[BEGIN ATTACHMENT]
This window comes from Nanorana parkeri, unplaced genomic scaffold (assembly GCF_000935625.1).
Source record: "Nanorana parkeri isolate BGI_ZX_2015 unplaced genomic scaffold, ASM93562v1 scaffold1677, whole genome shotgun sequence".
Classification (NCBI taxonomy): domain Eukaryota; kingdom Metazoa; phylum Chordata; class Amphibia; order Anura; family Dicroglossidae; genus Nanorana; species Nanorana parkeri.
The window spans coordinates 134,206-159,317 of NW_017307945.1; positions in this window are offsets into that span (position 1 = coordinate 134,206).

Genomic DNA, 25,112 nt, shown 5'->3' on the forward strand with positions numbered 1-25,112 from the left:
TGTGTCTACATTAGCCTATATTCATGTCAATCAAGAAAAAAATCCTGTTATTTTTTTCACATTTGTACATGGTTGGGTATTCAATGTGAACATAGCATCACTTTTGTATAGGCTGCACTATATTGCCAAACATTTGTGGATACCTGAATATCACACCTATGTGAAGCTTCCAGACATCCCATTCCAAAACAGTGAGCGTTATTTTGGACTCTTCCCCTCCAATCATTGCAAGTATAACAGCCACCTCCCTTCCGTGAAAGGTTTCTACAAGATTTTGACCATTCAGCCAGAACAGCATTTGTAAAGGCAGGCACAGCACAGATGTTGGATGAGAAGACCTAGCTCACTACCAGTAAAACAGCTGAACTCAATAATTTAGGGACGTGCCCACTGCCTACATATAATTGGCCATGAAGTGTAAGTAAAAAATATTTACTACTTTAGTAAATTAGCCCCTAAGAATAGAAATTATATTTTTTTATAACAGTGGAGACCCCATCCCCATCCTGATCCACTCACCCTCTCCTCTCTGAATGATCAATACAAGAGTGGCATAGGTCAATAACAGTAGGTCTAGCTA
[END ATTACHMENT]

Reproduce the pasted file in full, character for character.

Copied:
This window comes from Nanorana parkeri, unplaced genomic scaffold (assembly GCF_000935625.1).
Source record: "Nanorana parkeri isolate BGI_ZX_2015 unplaced genomic scaffold, ASM93562v1 scaffold1677, whole genome shotgun sequence".
Classification (NCBI taxonomy): domain Eukaryota; kingdom Metazoa; phylum Chordata; class Amphibia; order Anura; family Dicroglossidae; genus Nanorana; species Nanorana parkeri.
The window spans coordinates 134,206-159,317 of NW_017307945.1; positions in this window are offsets into that span (position 1 = coordinate 134,206).

Genomic DNA, 25,112 nt, shown 5'->3' on the forward strand with positions numbered 1-25,112 from the left:
TGTGTCTACATTAGCCTATATTCATGTCAATCAAGAAAAAAATCCTGTTATTTTTTTCACATTTGTACATGGTTGGGTATTCAATGTGAACATAGCATCACTTTTGTATAGGCTGCACTATATTGCCAAACATTTGTGGATACCTGAATATCACACCTATGTGAAGCTTCCAGACATCCCATTCCAAAACAGTGAGCGTTATTTTGGACTCTTCCCCTCCAATCATTGCAAGTATAACAGCCACCTCCCTTCCGTGAAAGGTTTCTACAAGATTTTGACCATTCAGCCAGAACAGCATTTGTAAAGGCAGGCACAGCACAGATGTTGGATGAGAAGACCTAGCTCACTACCAGTAAAACAGCTGAACTCAATAATTTAGGGACGTGCCCACTGCCTACATATAATTGGCCATGAAGTGTAAGTAAAAAATATTTACTACTTTAGTAAATTAGCCCCTAAGAATAGAAATTATATTTTTTTATAACAGTGGAGACCCCATCCCCATCCTGATCCACTCACCCTCTCCTCTCTGAATGATCAATACAAGAGTGGCATAGGTCAATAACAGTAGGTCTAGCTA